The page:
“When I was talking to family and friends afterwards, I said ‘I don’t think I really deserved it’.

“My player of the game was (hooker) Cliodhna Moloney, she had an outstanding defensive game and she got her try as well so I was not expecting that whatsoever.”

The award could also have easily gone to another of the sevens newcomers, Amee-Leigh Murphy Crowe, who marked her first start on the wing with a couple of tries.

“That is nothing to her, she knows her way to the try line, that girl. She is such a spark in the team and is one of those players who can change a game,” Flood says of her jet-heeled teammate.

Flood and Murphy Crowe will be joined by their sevens captain, Lucy Mulhall, in flying to Parma for the Europe Qualifier.

Mulhall is one of three uncapped players in the squad but Flood says she has taken to 15s “like a duck to water.”

Bossing the game

While most sevens converts play on the wing in 15s, Flood is more than happy to be directing affairs at 10.

“I kind of always knew I wanted to be a 10 and I felt my skillset was for that position. I kind of like bossing people around and passing is my favourite skill.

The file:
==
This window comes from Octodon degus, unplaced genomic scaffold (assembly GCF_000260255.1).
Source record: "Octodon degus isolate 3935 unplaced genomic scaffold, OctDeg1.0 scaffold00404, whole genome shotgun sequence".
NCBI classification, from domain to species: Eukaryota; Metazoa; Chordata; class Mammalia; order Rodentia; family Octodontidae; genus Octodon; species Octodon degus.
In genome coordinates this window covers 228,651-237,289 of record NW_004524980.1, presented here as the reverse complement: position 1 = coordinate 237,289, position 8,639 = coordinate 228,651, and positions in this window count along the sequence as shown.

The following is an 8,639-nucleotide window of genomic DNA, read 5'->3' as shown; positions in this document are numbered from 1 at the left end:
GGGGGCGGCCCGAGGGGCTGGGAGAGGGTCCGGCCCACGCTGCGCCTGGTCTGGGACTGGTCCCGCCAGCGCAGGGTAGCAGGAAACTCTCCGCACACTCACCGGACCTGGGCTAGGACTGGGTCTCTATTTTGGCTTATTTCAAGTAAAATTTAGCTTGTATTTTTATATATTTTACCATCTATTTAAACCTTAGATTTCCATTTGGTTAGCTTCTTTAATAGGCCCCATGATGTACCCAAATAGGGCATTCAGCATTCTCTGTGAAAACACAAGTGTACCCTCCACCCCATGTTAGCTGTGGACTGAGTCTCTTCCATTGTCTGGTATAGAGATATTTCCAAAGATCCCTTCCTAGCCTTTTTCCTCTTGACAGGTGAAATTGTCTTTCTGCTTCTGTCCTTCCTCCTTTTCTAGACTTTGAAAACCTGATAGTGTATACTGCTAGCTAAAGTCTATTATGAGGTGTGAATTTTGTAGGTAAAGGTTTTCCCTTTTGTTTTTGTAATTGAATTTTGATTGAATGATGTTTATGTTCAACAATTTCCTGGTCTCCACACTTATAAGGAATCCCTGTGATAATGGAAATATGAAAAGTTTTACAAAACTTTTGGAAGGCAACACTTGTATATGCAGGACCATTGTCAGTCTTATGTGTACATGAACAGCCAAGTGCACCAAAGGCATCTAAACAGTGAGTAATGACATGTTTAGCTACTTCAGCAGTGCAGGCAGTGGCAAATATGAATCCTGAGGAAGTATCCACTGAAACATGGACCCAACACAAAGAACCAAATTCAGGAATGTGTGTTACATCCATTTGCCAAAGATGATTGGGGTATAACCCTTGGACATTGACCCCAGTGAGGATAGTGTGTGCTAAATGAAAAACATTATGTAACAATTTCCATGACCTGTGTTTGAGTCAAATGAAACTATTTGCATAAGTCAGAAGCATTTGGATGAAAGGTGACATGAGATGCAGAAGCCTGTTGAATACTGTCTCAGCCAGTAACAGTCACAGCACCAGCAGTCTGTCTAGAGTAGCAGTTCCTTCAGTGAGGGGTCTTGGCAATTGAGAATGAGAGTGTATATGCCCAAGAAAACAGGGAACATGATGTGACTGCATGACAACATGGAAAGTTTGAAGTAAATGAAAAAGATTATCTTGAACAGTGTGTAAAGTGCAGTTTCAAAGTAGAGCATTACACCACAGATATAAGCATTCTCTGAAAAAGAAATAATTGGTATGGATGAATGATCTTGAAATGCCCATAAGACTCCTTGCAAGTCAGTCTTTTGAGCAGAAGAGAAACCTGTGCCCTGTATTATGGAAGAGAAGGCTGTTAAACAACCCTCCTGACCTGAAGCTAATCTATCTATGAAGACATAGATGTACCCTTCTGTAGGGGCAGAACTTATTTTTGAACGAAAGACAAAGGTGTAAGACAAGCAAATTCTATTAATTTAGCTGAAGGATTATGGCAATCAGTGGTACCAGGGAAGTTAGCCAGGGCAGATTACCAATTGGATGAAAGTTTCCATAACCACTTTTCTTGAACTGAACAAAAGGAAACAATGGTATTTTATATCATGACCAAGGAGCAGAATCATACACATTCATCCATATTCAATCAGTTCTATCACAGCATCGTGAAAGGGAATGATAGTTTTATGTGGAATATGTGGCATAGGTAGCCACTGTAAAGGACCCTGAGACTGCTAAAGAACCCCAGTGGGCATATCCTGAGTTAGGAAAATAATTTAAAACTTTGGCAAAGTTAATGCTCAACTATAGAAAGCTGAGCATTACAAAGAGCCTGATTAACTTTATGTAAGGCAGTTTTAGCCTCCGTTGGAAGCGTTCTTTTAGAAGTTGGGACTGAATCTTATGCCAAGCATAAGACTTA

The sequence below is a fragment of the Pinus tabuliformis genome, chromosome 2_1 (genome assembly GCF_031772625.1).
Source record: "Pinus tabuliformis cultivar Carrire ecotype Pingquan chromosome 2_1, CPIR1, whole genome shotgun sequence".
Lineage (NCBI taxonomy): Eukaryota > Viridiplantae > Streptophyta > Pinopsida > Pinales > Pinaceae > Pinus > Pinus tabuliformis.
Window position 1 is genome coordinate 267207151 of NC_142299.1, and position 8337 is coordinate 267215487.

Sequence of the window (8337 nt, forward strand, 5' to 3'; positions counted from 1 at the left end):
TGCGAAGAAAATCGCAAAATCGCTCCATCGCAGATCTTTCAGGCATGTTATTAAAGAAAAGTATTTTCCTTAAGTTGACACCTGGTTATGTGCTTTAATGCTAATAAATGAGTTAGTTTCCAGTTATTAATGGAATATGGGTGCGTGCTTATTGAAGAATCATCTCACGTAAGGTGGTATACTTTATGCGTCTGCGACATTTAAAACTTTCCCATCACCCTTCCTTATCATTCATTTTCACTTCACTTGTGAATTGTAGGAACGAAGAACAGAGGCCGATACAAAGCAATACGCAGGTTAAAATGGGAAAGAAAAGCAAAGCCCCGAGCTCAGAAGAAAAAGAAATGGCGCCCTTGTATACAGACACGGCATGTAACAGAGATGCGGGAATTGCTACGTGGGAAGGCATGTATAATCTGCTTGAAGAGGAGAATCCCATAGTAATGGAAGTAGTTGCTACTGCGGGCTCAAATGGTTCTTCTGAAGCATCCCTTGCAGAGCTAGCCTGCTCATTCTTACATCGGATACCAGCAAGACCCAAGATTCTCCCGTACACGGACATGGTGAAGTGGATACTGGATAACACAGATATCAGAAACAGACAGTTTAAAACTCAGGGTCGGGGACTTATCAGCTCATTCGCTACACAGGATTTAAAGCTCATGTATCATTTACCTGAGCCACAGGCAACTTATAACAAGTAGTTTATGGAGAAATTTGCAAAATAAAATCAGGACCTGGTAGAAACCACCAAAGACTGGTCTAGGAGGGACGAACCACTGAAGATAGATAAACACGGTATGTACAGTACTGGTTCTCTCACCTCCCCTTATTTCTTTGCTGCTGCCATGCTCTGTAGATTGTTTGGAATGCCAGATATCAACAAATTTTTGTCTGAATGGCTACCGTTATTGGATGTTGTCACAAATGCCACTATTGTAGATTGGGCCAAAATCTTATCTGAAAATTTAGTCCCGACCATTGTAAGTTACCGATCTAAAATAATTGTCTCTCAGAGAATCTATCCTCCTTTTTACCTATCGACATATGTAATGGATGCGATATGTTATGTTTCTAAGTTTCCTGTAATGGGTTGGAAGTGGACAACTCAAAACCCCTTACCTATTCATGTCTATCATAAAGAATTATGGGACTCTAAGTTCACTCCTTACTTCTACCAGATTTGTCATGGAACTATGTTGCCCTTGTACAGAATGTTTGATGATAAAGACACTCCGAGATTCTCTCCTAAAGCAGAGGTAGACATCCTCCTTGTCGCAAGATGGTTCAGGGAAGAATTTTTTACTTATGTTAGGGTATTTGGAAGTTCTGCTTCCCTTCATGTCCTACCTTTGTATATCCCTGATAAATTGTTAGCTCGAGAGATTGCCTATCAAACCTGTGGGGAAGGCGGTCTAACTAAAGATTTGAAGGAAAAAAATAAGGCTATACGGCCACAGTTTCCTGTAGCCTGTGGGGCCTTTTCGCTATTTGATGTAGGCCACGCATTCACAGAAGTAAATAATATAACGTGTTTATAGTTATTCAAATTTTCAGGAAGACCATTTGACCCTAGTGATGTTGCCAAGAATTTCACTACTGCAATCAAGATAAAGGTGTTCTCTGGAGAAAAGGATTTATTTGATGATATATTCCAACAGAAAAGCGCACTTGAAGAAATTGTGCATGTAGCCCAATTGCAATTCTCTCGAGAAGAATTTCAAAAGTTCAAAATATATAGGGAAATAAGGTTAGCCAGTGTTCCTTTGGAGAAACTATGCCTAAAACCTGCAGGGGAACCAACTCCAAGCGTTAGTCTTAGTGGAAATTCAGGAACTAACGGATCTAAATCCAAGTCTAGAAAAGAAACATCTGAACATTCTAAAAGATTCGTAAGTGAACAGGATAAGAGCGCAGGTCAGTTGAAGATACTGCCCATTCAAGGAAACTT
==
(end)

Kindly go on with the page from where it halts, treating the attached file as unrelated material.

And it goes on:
“It’s hard because you have to learn the tactical element of 15s and knowing where your back field is, knowing what you want to play and where on the field.

“Coming from sevens, I have played it for so many years and it is kind of my first love, and then transitioning over to 15s, it’s like a completely different game. I actually think they are two separate sports.

“But I have had so much support from all the girls and the coaches, and they have helped me so much to understand.

“Kim (her sister) gives me so much advice and is so helpful. She says play your own game and don’t worry about this that and the other. I turn to her a lot, for anything.”

Ireland fly out to Parma on Friday as they prepare for a tension-filled 12 days. Despite the magnitude of the prize at stake, Ireland will be able to count on a cool head in Flood.

“There’s nothing like a bit of pressure, I just love it,” she says. “If you embrace it, the feeling if it comes off and you do what you need to do, is such a good feeling, and to do it with a bunch of girls who are all fighting for the same thing, you wouldn’t get that from anything else.”

Family matters

Emotions will certainly be running high by the time Ireland get to their last game against Scotland on 25 September.

What will make it all the more special for Flood is that her parents will be there in person.

“Hopefully my mam and dad and sisters (she has three) are going to come to the last game, they’ve never seen me play 15s before.

“The last time my mam saw me play was at the Sevens World Cup in San Francisco and I think the last time my dad saw me play was in 2016.

“It will be so weird to have people there watching because it is not something that normally happens for us, because sevens tournaments are always over the world and my dad doesn’t really like flying and it is hard to get time off work. Because it is in Italy, they can cope with that.”

Expect a flood of tears if qualification is sealed.